A Brief History
The Early Years 1892-1920 – [continued]
In March 1892 Alexander Shaw , Richard Plummer and a number of officers from the Black Watch Regiment of the British Army went to the West coast of Clare in search of sand dunes that would be suitable for the development of a golf course. They discovered Lahinch and during a second visit in early April they laid out a course. The first game of golf was played at Lahinch on Good Friday 15th April 1892 between Lieutenant William McFarlane of the Black Watch Regiment and William F. McDonnell, a Limerick businessman. Feathers and sticks were used to mark out the course.
Earlier that day the first meeting of the Club took place in Sharry’s Hotel on Main St., Lahinch and ever since there has been a wonderful interaction between the village and the golf course.
The original course had nine holes on each side of the Liscannor Road.
In 1894 Alexander Shaw invited old Tom Morris, the celebrated Scottish golfer, to design a new course. In his construction of the new course Tom Morris placed great emphasis on the sandhills side of the links. He said Lahinch was “the finest natural course he had ever seen”.
In 1895 Lahinch Golf Club launched the first South of Ireland Championship and it took place in September. The championship followed on from the Irish Open Championship which took place in Royal Portrush the previous week. The prize for the winner was a Silver Challenge Cup and a Gold Medal. The first “South” final was contested between two Limerick members – Dr. G.S. Browning and Mr. M. Gavin (Browning won by 9/8). In the years before the 1st World War the championship was dominated by golfers from England and Scotland.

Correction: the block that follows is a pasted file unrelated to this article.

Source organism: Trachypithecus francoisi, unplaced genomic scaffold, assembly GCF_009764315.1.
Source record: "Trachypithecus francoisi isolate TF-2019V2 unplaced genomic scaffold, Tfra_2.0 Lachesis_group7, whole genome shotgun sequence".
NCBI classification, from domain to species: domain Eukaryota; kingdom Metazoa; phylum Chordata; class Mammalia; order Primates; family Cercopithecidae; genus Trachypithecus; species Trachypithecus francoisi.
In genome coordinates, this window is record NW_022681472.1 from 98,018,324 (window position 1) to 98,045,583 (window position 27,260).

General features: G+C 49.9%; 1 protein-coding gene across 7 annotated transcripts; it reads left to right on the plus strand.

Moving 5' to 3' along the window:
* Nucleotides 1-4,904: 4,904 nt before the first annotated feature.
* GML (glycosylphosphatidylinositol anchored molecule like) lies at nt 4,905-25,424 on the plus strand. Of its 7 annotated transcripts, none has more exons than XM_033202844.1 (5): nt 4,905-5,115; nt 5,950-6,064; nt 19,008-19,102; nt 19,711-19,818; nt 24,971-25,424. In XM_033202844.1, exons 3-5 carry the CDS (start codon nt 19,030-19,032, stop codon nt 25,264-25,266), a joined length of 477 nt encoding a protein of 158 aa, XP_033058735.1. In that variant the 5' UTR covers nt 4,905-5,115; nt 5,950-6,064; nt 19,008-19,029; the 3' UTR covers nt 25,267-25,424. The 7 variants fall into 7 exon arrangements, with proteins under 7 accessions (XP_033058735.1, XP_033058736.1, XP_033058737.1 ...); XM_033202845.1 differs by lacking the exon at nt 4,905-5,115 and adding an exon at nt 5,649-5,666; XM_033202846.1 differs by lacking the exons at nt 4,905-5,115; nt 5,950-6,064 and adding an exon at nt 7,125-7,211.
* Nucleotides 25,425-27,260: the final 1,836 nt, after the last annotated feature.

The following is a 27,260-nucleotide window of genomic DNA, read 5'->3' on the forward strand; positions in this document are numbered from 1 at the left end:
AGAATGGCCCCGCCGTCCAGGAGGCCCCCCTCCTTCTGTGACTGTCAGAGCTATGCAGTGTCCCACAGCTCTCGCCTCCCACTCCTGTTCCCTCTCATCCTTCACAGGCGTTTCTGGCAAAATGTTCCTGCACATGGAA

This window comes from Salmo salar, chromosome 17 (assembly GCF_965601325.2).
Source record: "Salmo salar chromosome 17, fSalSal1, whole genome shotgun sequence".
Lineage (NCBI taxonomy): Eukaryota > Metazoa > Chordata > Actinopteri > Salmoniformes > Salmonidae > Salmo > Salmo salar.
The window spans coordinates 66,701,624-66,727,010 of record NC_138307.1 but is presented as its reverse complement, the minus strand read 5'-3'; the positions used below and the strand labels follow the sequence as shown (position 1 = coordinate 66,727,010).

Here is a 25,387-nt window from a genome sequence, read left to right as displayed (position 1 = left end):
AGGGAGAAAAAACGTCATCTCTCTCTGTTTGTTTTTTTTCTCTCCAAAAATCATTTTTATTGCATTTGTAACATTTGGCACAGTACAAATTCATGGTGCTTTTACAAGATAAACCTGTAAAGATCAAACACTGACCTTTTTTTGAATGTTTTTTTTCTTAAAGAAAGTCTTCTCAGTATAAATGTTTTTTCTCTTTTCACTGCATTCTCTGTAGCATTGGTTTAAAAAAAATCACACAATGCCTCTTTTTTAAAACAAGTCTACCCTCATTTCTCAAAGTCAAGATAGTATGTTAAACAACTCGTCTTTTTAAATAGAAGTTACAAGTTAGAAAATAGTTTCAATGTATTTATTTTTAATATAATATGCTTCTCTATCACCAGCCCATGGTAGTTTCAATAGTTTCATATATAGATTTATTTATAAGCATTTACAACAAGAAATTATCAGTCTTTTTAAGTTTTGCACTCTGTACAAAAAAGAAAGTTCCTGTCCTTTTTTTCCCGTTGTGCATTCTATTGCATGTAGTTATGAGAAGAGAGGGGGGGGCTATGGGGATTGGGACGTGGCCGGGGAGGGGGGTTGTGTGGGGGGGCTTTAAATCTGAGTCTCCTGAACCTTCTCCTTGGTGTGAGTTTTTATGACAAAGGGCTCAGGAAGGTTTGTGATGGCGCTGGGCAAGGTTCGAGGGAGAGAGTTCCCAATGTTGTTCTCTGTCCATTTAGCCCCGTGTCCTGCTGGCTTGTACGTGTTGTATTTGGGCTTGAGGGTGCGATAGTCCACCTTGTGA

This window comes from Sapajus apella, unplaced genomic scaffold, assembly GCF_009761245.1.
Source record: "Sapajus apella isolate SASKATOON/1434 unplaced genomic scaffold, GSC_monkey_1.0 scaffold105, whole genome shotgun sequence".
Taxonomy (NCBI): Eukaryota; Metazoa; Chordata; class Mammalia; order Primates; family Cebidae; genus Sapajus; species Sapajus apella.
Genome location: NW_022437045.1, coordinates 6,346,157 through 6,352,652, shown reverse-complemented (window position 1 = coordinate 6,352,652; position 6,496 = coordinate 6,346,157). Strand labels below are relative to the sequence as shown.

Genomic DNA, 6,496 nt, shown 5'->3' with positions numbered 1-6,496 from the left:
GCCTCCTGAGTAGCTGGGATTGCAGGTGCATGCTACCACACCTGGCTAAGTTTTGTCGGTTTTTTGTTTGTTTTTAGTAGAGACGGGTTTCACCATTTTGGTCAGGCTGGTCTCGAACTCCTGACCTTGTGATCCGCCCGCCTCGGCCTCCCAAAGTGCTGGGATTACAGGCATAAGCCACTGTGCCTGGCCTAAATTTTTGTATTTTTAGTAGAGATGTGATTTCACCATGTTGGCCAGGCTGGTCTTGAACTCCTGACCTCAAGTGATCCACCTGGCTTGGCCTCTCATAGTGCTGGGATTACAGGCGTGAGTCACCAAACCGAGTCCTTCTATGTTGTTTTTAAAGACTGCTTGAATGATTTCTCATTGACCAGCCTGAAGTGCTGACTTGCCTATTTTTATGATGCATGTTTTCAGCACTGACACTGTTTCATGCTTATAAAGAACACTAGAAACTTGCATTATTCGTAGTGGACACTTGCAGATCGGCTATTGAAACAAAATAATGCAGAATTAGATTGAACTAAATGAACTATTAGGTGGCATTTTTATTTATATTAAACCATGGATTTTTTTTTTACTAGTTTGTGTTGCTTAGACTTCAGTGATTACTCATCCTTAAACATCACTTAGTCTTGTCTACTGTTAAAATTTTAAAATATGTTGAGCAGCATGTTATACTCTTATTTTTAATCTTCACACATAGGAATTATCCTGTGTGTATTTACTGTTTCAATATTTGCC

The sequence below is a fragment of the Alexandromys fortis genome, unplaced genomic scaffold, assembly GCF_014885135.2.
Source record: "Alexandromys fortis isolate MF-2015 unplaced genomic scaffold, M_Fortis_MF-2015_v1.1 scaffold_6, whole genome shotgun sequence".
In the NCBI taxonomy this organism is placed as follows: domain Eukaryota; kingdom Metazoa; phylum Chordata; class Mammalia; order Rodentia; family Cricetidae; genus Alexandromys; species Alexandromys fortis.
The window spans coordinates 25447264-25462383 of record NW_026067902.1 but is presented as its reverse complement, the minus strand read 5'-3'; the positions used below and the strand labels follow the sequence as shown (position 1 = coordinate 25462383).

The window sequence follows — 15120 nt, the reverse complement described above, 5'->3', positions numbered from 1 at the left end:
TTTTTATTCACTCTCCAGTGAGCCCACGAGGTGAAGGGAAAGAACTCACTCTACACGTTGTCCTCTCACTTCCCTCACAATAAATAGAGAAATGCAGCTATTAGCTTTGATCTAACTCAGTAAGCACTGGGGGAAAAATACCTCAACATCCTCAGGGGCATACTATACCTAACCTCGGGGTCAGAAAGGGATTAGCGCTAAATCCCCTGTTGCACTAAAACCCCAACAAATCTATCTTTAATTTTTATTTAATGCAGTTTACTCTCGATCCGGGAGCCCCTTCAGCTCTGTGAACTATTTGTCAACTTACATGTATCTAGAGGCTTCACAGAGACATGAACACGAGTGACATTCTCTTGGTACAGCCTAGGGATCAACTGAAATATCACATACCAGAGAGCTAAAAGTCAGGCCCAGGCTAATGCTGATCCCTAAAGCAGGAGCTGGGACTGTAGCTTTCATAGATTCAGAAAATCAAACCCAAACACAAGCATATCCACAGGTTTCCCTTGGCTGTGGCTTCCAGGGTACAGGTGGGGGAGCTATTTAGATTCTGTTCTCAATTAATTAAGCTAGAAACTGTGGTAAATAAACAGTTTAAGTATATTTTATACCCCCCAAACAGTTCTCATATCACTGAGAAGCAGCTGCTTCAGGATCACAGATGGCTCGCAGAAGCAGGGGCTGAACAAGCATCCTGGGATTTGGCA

Willie MacNamara was Professional and Greenkeeper at the Club from 1899 to 1927. The Studdert family from Corofin sent Willie to Westward Ho to train in the art of green keeping. Willie lived in Avondale, on Lahinch’s Main St. A typical newspaper report from that era states: “The Lahinch links is in beautiful condition just now and reflects much credit on the care and diligent attention bestowed on it by Willie MacNamara, the Club Professional and Greenkeeper”.
The Golf Links Hotel, a magnificent building overlooking the village, was a great boost to the growth of golf at Lahinch. It opened its doors on 5th May 1896 and was also the brainchild of Alexander W. Shaw. Golfers from all over the world came to stay at that top quality hotel. The fact that the West Clare Railway came into the village was a further boost to the development of golf at Lahinch. A golfer could leave Euston Station, London at 6 p.m. and arrive in Lahinch for lunch the following day. Sadly the Golf Links Hotel and West Clare Railway did not survive into modern times.